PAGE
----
first_imgMinister of Science, Energy and Technology, Dr. the Hon. Andrew Wheatley, says the aim of the Government’s Integrated Resource Plan (IRP) is to develop the country’s energy industry and provide cheaper alternative energy sources for Jamaicans at all levels of the society.“For the first time, the energy sector will be developed in a structural way consistent with the National Energy Policy. Our Integrated Resource Plan is our blueprint that we are developing for the energy sector,” he explained.The Minister was speaking at a breakfast meeting with key stakeholders of the IRP, with the aim of sensitising them about the 20-year plan’s objectives, and partnerships being sought to achieve its goals. The meeting was held at The Jamaica Pegasus hotel in New Kingston on October 13.The IRP is a comprehensive decision support tool and road map for meeting Jamaica’s electricity grid objectives over the next 20 years between 2018 and 2038.“As a nation that heavily depends on fossil fuels, we recognise the need for reliable sustained and affordable energy supplies going forward. Our overdependence on imported fossil fuel has not only cost us deeply over the years, in terms of foreign exchange, investments, productivity and growth, but it has also forced us to look towards cheaper energy, including renewable and alternative energy sources,” the Minister explained.Dr. Wheatley said if stakeholders at all levels keenly follow the guidelines of the IRP and work alongside the Government towards achieving the goals, this will result in the nation’s productivity being increased, cheaper goods being offered for trade and a reduction in energy costs at all levels.“Every single Jamaican is affected by the high cost of energy, [such as] entrepreneurs with good business ideas, manufacturers with export and employment potential, householders, investors [and] persons within the agribusiness sector,” the Minister said.“Today we continue to rely heavily on fuel oil, coupled with the age and inefficiency of many of the conventional power plants in Jamaica. This has resulted in high generation costs. We need some 20 million barrels of oil, and this can cost the country anywhere within the region of some US$2 billion. Our export [and] our manufacturing sector will become uncompetitive if we maintain a high energy cost,” Dr. Wheatley added.He pointed out that the Administration believes that for the country to achieve real growth, “we must provide access to cheap energy”.“We have moved aggressively to incorporate natural gas and other alternative energy sources. However, there is definitely more that needs to be done. It is within this context that the Integrated Resource Plan is being developed as a critical tool for assessing our future energy demands and providing options for meeting the Government’s policy objectives,” the Minister said.“The IRP will provide to all stakeholders, including the investment community, a clear view of the agreed suite of investments for the medium to long term. It will certainly add a level of predictability as to the planned investments for Jamaica’s electricity sector, timelines for the completion of each, and a clear methodology for participation,” he noted.Dr. Wheatley is urging all Jamaicans to find interest in the IRP and play their role in ensuring the goals are achieved by 2038.last_img read more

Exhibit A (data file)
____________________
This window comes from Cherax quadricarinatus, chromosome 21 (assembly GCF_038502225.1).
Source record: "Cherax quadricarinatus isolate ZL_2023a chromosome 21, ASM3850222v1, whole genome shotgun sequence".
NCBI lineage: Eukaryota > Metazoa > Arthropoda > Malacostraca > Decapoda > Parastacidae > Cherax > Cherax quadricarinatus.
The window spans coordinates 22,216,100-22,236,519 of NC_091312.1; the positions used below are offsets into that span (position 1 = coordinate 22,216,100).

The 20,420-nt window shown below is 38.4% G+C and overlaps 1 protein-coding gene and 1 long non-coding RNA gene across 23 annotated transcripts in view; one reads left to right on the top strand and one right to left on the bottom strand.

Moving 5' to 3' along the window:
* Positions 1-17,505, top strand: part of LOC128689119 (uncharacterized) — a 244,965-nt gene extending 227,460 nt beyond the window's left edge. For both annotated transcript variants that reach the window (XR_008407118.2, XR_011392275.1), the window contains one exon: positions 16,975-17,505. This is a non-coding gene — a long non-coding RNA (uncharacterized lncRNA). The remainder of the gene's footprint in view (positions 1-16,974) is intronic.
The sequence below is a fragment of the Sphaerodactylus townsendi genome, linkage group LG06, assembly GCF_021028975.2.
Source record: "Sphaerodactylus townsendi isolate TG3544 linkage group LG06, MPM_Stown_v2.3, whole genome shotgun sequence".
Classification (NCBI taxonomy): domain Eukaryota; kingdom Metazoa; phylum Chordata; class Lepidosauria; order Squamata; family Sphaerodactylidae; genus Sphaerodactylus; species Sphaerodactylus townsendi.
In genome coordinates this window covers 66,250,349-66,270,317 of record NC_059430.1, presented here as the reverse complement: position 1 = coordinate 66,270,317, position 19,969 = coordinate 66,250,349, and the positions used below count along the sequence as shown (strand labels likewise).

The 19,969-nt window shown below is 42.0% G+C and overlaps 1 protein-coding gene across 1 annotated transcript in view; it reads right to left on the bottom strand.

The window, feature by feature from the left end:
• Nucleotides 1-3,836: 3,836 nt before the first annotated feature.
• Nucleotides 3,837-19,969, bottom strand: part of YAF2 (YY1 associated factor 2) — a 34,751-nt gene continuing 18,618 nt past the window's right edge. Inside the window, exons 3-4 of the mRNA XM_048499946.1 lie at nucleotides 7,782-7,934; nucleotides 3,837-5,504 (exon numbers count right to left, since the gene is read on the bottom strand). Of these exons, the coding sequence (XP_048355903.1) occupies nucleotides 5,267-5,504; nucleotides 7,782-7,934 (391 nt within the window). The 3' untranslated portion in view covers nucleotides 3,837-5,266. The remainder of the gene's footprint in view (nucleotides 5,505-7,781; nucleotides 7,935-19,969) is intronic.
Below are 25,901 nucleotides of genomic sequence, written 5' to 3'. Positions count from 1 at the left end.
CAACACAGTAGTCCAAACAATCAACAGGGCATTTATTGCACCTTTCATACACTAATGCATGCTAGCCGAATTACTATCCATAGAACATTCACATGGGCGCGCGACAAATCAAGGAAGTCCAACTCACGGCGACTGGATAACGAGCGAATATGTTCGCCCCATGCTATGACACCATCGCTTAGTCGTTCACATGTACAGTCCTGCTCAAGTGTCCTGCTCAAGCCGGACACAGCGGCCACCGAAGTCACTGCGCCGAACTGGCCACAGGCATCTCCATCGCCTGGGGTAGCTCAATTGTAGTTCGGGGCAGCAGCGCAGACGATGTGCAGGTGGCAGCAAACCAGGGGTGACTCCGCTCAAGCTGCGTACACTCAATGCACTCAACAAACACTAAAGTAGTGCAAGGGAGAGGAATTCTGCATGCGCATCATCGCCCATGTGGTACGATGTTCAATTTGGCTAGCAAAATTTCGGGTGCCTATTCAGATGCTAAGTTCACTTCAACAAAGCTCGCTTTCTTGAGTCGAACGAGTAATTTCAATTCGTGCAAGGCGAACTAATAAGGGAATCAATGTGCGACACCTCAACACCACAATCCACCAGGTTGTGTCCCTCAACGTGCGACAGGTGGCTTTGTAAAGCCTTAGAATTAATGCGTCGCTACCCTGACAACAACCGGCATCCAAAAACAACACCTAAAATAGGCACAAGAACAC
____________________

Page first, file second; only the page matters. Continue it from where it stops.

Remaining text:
first_imgHedley dropped from radio stations, Junos show amid sexual misconduct allegationsAt least three Canadian radio stations have pulled Hedley from their playlists after a barrage of sexual misconduct allegations against the band surfaced on social media this week.The firestorm of accusations prompted the group to post a statement on Facebook, dismissing the claims from young fans as “unsubstantiated.” But the allegations prompted the Canadian Academy of Recording Arts and Sciences to drop the band from the Junos awards ceremony.Edmonton-based Hot 107 is one of the stations which has temporarily stopped airing Hedley’s music.  READ MORE Advertisement Full statement by Hedley on sexual misconduct allegationsCanadian rockers Hedley released a statement Wednesday calling recent allegations of sexual misconduct “unsubstantiated.”  The band’s statement addressed claims of sexual behaviour involving young fans that emerged on Twitter in recent days:All of us in Hedley respect and applaud the #MeToo movement and the open and honest discussion it has inspired. We believe these conversations are particularly important within the music industry, which does not exactly have an enviable history of treating women with the respect they deserve. We appreciate the bravery of those who have come forward with their own stories, and we realize that all of us, as individuals and as a society, can and must do better when it comes to this issue. READ MOREHedley concert in Medicine Hat to proceed, despite sexual misconduct allegationsHedley’s concert in Medicine Hat, Alta., on Wednesday will proceed as planned, despite allegations of sexual misconduct involving young fans that recently surfaced on social media.“The Canalta Centre is aware of the allegations. We are working with tour promoters to run the show as planned this evening, and we are confident that it will be an enjoyable, safe and inclusive experience for all involved,” said a representative of the venue where the band is scheduled to play, in an emailed statement. READ MOREHedley’s Juno Awards Set Cancelled Following Sexual Misconduct AllegationsBritish Columbia, Canada pop-rock band Hedley has been dropped from the Juno Awards after allegations of sexual misconduct were made against the band’s members this week. As reported by Exclaim, Twitter user @_cndnpsycho began tweeting DMs that they had received from women alleging that Hedley frontman Jacob Hoggard had made inappropriate contact with them when the women were teenagers. The hashtag #outHedley2k18 began spreading, with some users urging the Junos (Canada’s Grammys) to rescind the band’s nominations for this year’s awards. The Canadian Academy of Recording Arts and Sciences said they were “following this situation closely” and tweeted on February 14 that the band would no longer be performing. READ MORE. Facebook Advertisement Advertisement Login/Register With: LEAVE A REPLY Cancel replyLog in to leave a comment Twitterlast_img read more